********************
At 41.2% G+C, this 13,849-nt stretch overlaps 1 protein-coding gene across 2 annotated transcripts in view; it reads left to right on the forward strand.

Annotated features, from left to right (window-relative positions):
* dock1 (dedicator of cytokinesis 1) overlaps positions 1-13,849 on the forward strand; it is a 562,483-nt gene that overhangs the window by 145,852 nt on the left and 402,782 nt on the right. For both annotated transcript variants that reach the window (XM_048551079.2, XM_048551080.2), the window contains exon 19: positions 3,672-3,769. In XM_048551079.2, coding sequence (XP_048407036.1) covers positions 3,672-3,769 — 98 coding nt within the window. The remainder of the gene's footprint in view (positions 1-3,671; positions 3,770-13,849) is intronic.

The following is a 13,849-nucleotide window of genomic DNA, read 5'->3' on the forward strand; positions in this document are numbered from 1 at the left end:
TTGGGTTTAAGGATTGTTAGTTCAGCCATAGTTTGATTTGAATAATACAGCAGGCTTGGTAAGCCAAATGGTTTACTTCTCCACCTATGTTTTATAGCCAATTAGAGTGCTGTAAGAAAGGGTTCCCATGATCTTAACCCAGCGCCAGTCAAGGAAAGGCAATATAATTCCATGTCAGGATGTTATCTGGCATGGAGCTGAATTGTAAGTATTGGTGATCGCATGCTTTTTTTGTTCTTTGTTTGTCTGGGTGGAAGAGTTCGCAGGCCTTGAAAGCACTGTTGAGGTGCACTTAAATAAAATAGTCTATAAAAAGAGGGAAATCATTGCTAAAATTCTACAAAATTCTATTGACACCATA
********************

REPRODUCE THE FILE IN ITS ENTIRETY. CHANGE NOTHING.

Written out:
At 41.2% G+C, this 13,849-nt stretch overlaps 1 protein-coding gene across 2 annotated transcripts in view; it reads left to right on the forward strand.

Annotated features, from left to right (window-relative positions):
* dock1 (dedicator of cytokinesis 1) overlaps positions 1-13,849 on the forward strand; it is a 562,483-nt gene that overhangs the window by 145,852 nt on the left and 402,782 nt on the right. For both annotated transcript variants that reach the window (XM_048551079.2, XM_048551080.2), the window contains exon 19: positions 3,672-3,769. In XM_048551079.2, coding sequence (XP_048407036.1) covers positions 3,672-3,769 — 98 coding nt within the window. The remainder of the gene's footprint in view (positions 1-3,671; positions 3,770-13,849) is intronic.

The following is a 13,849-nucleotide window of genomic DNA, read 5'->3' on the forward strand; positions in this document are numbered from 1 at the left end:
TTGGGTTTAAGGATTGTTAGTTCAGCCATAGTTTGATTTGAATAATACAGCAGGCTTGGTAAGCCAAATGGTTTACTTCTCCACCTATGTTTTATAGCCAATTAGAGTGCTGTAAGAAAGGGTTCCCATGATCTTAACCCAGCGCCAGTCAAGGAAAGGCAATATAATTCCATGTCAGGATGTTATCTGGCATGGAGCTGAATTGTAAGTATTGGTGATCGCATGCTTTTTTTGTTCTTTGTTTGTCTGGGTGGAAGAGTTCGCAGGCCTTGAAAGCACTGTTGAGGTGCACTTAAATAAAATAGTCTATAAAAAGAGGGAAATCATTGCTAAAATTCTACAAAATTCTATTGACACCATA